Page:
By paddloPayday loans

Reduce Your Carbon Footprint, One Electronic Device at a Time…

It seems that every time you turn around, another device has been created to make our lives easier. Many of these devices use electricity. Sure, an iPod does not require a lot of energy. However, millions of iPods requiring a little energy adds up.

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Ten years ago, the United States had around 34 million cell phones in service. Today, more than 200 million!

So, how do these statistics show up on an Energyseeds story? Well, not long ago, I received a handy little solar gadget called the Solio. The Solio is a small, portable and lightweight solar array and battery storage system. Think of it as your own personal “off-grid” power supply. The Solio literature states that an hour of charging in the sun can translate into about 25 minutes of talk time. The nice thing about the Solio, that sets it apart from other chargers, is the onboard lithiom-ion battery. That way, your expensive new mp3 player does not have to be out in the sun to charge. In fact, you can charge up your Solio and carry that juice with you for up to a year!

At first, I was really enjoying setting up the panels and adjusting the angle of the Solio towards the sun by using a pencil. Next, I began to think how I could use it.

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A student in my science class suggested that we could power a cell phone with it. Not to be outdone, another student suggested we power a cell phone with solar power – only. I am game to try anything once, so we decided to take my phone “off grid.” We are almost a month into the experiment, and my Motorola has never dipped below 2/3 a charge!

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Now let’s crunch some numbers. The average cell phone charger uses about 3 watts. Assuming that conservatively every phone is plugged in for 6 hours a week…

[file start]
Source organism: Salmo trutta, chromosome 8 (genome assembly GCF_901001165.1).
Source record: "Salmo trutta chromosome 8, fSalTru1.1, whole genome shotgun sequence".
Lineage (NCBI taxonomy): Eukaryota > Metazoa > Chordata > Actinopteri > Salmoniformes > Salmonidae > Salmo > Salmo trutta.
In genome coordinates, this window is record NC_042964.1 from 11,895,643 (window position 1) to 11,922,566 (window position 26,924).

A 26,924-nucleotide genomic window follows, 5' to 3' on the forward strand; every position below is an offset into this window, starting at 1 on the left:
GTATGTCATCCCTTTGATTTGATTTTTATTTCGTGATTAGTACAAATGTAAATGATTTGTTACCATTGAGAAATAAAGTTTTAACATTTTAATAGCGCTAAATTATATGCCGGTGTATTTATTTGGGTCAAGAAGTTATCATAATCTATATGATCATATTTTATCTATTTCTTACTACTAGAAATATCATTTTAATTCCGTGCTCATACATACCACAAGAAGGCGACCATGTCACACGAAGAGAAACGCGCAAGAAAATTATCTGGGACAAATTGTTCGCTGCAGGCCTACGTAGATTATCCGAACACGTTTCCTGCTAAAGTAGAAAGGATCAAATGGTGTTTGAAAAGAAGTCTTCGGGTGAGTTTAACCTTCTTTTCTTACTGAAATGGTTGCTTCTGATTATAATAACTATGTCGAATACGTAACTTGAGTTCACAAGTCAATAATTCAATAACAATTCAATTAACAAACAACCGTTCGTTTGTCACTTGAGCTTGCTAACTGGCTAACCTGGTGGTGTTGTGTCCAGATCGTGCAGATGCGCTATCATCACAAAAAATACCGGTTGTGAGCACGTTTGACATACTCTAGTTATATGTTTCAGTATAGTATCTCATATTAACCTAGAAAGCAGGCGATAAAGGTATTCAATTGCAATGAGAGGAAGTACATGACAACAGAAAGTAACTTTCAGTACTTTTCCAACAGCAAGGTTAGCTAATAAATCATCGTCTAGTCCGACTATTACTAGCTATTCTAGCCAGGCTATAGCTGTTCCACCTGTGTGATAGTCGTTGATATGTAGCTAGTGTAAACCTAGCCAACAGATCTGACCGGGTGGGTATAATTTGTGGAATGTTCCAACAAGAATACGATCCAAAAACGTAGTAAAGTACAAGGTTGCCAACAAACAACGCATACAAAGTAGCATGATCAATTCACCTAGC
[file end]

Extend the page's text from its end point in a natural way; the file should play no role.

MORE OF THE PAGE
7 hours a week X 3 watts = 21 watts a week

21 X 52 weeks = 1092 watts a year (round to 1kWh).

If we take a simple calculation of $.10/cents a kWh, that translates to Americans are using more than 200,000,000 kWh a year to power their cell phones! That is at least $20 million a year!! Those of you that are energy savvy may know that unless those Americans are unplugging their chargers between charges, the “phantom loads” on those chargers being plugged in can be many times higher than the amount of energy they are using to charge the phones!

Lets assume half of this country’s cell phone chargers are left plugged in. (this is being optimistic)

100 million X 1watt/hour X 24 hours X 365 days =’s 876,000,000 kWh! X $.10 =’s $87 million a year!

Enough about money… By using the Solio, charging my phone is so much more convenient in my backpack. I do not need to worry about forgetting it “on the charger.” Not to mention the safety aspect during a power outage, or out hiking and camping away from modern civilization.

There are parallels between off-setting your carbon footprint of your cell phone, with off-setting your home electrical use with a home solar system. Or in the future, installing a solar-covered car port to plug in your all electric vehicle…

Sure, the immediate payback may not be there. Using the Solio as a real-life example of how to gain the convenience of a cell phone, while off-setting environmental impacts is excellent.

Buying a Solio portable solar charging device: $80
Teaching the world to reduce their carbon footprint: PRICELESS!

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4 Responses to “Reduce Your Carbon Footprint, One Electronic Device at a Time…”

  1. Sue Morgan Says:

    Wow!!… What a great tool…. and really not so expensive in the long
    run…

    thanks Greg for explaining one way to use this new gadget

    Sue

  2. Amy Says:

    Great article, and you say you can’t write! By the way, why isn’t your NAME on this article??? Take some credit, man!

  3. Luke Says:

    I love it. And I like the idea of getting my kids involved. Never too early for them to learn about conservation.

  4. Carbonfund.org Blog » From the Land of Cool: Solar Powered Phones Says:

    […] use an estimated 200,000,000 kWh a year to power their cell phones, and an estimated 95% of the power drawn from chargers is wasted because […]

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